Education technician Bakhita Saabino of Portland has four children ages 15, 16, 22 and 24. She likens institutional racism to a disease, and says the U.S. should prioritize finding a cure. Ben McCanna/Staff Photographer

Bakhita Saabino of Portland is an education technician at Riverton Elementary School in Portland. Originally from South Sudan, she immigrated to the United States in 2000. She has two sons and two daughters, who range in age from 15 to 24. 

As a mom, as an African or black woman, watching what’s happening and hearing what’s going on across the country is really quite scary. How do I protect my kids?

Safety is my number one concern for me and my family. If black people don’t feel safe with reaching out to police in times of emergencies, then who will protect us? Today, it almost seems as though calling the police or getting the police called on you is a death sentence. I would like to see the police department building a relationship with the community to change policies and enforce reforms.

Coming from a struggling country to the United States and seeking a better life and thinking this is the end of the struggle and a better place to raise our kids safely, I feel like it’s not what I thought. Right now it’s a struggle to raise my kids here. They are coming to a point where they are having kids, and they are going to be black.

One thing I say to them is to educate themselves, to do the right things and to raise their voice to be heard. Yes, you’re black. Yes, there is racism in this country. You have rights here, too. You belong.

When things happen like (a police officer kneeling on the neck of George Floyd until he can’t breathe), they think about what’s going to happen to their kids. My son, he’s pretty quiet, but he went out to protest the first day in Portland. He came and told me and I was shocked. But he needs to stand up for George’s death, too. I think he’s doing the right thing to go over there and raise his voice and not be violent.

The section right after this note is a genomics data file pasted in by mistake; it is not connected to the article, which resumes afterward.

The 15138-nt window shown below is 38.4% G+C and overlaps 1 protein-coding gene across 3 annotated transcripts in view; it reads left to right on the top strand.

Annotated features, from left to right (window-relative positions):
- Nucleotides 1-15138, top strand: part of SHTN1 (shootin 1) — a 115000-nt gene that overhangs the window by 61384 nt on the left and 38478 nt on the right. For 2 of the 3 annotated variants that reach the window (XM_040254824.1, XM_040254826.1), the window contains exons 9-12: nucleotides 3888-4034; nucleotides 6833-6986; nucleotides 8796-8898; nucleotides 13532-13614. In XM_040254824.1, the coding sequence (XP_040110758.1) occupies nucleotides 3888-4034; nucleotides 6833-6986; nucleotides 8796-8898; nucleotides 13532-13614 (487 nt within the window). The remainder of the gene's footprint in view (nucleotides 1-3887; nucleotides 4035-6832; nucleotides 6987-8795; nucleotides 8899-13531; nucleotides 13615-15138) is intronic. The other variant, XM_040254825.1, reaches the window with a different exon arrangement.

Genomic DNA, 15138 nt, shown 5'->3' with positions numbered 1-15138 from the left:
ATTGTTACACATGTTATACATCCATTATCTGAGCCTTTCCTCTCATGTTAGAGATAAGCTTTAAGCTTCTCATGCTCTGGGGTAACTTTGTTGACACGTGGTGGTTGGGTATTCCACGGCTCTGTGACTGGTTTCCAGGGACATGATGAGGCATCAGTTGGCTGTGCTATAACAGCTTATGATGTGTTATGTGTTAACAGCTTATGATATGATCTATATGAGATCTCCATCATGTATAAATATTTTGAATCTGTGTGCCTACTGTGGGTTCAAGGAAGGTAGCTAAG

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I understand people are angry. People are protesting outside. People are protesting inside. But when it gets violent, it’s just creating more problems. It’s not solving the problem.

Racism is like a disease that we really want to find a treatment for. When we get hit with a (viral) disease, the whole country works to find a cure. Why not find a solution, or education, for that issue (of racism)? Because if it was fixed a long time ago, it would not have hit us the way this hit us.

I am not saying that black lives matter over other lives, but that black lives matter just as equal as any other life.

– Staff Writer Glenn Jordan